In the thirteenth century, during the reign of the prince of Mazovia Boleslaw II, on the bank of the Vistula river, at the estuary of the Kamionka river, a wood-earth hillfort was built. After 1349, during the reign of prince Kazimierz I became the seat of the prince, and then began a gradual transformation into a brick castle. In 1526, the last Masovian dynasty died, Prince Janusz III and the Czersk-Warsaw land were incorporated into the Kingdom of Poland. First came to Warsaw King Zygmunt I, who took the oath of the Mazovian Parliament and took possession of the castle. The royal governor and the starosta of Warsaw resided there. In 1529 the first parliamentary session was held in the castle. After the death of Zygmunt I in 1548, the queen of Bona moved to her Masovian boundaries. After her departure to Italy in 1556, King Sigismund August began to visit Warsaw and call here the sejms.
In 1569 the renaissance rebuilding of the castle was undertaken by architect Giovanni Battista Quadro. It slightly transformed its shape and much more interior. In 1596, King Sigismund III Vasa extensively rebuilt the castle. Added new early-baroque wings and unified earlier buildings. As a result, a large residence was created which enabled the functioning of the royal court. In the first half of the 17th century, the castle acquired modern fortifications, wchich was however never completed. In 1655-1657 three occupations of Warsaw by the Swedish and Transylvanian armies, brought the castle looting and devastation of the interiors.
A large expansion has been carried out only by August III after the fire in 1732 and Stanislaw August Poniatowski in 1767. Until 1794 parliament of the Republic of Poland was held at the castle, and The Constitution was passed on 3 May. After the third partition of Poland, the residence lost its function as a royal residence, remaining the seat of tsarist governors. After the revival of the Polish state the castle was renovated and in 1927 it became the seat of the Polish president Ignacy Moscicki. At the beginning of World War II the building was bombed and partially burned. In 1944, after the fall of the Warsaw Uprising, the castle was blown up by the Germans. It was not until the 1970s that, after a careful study, began a reconstruction in which many survived elements of historical decor were used.
The medieval castle from the 14th century consisted of a rectangular residential house with Castle (Great) Tower on its south wall, on a square plan with a side of 12.4 meters, and a Żuraw Tower in the north. In the years 1407-1410 a new residential house called a Large or Great, was built, which was a brick palace measuring 14.5 x 47.5 meters. It was supported in the north-east corner by a powerful buttress, one-bay, three-storeyed, with vaulted basement, covered with ceiling ground floor and three representative rooms on the floor, illuminated with pointed windows placed in the eastern elevation. On the side of the courtyard were windows covered in shallow pointed blendes, and the communication provided the outside stairs.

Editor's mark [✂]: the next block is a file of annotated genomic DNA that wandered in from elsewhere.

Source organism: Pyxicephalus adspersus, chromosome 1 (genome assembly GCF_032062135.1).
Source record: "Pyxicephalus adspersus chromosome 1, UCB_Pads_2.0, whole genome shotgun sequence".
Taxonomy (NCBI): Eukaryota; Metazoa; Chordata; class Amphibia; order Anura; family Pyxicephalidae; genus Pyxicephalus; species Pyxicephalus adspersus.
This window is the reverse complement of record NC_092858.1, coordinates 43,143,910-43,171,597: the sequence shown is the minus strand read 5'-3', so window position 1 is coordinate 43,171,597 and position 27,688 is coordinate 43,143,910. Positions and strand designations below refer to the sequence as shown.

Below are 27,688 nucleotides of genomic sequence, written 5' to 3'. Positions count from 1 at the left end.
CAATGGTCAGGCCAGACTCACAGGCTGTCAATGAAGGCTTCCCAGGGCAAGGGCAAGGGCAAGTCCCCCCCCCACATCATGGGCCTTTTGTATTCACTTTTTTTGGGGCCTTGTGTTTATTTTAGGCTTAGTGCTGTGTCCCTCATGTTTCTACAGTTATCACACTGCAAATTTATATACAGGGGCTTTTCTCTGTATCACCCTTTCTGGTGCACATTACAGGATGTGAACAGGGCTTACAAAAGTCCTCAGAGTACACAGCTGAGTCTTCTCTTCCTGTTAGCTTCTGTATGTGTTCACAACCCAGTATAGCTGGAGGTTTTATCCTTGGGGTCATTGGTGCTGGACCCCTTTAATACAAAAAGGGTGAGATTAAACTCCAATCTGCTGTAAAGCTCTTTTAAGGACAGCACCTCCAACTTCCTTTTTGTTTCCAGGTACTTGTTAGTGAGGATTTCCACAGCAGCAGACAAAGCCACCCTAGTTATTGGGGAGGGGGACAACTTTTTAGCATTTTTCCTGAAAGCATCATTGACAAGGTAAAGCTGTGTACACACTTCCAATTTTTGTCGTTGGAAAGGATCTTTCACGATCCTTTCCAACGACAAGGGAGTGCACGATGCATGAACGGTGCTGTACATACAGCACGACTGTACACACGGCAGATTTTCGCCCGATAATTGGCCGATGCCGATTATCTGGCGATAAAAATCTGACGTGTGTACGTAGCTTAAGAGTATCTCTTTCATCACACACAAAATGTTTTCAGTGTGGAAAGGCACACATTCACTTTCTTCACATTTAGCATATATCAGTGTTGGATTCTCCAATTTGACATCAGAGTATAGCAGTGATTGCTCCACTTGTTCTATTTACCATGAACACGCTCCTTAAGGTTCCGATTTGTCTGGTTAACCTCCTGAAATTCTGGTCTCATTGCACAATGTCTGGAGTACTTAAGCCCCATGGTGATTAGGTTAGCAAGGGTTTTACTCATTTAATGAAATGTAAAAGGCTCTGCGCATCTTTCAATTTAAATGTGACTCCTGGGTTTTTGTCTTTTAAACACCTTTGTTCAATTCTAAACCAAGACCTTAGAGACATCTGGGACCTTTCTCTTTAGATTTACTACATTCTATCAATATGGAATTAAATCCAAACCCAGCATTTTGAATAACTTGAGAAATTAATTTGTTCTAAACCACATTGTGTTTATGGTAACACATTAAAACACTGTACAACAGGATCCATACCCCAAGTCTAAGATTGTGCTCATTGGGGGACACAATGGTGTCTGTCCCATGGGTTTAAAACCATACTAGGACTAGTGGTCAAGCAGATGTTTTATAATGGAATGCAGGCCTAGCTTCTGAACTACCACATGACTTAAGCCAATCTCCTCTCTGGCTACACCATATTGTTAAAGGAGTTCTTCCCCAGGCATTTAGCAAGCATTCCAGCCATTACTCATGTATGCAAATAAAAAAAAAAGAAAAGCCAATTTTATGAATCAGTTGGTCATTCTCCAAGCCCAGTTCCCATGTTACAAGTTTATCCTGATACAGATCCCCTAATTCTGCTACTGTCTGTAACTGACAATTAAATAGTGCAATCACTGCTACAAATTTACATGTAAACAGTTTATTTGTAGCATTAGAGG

By the end of the 15th century, a set of residential buildings called the Minor Court or the Garden (Curia Minor) were built in the northern part of the manor area. Traditionally, it was occupied by mothers, wives and sisters of Mazovian princes, who often performed the regent’s functions. By the eastern wall, the bathhouse and the princely kitchen were connected by a porch to the Great House.
From the 16th century, the royal castle in Warsaw is a monument to the history and culture of the Polish nation, whose meaning can be compared only with the Wawel Castle in Cracow. Repeatedly raked, burned and devastated, eventually destroyed, was always rebuilt and restored to splendor. Today it houses a museum which, in carefully restored interiors, provides permanent exhibitions and temporary exhibitions, prepared in cooperation with the best european museums. More information about the cultural offer can be found on the official website of the museum here.
Leksykon zamków w Polsce, L.Kajzer, S.Kołodziejski, J.Salm, Warszawa 2003.
Lileyko J., Zamek Królewski w Warszawie, Warszawa 1980.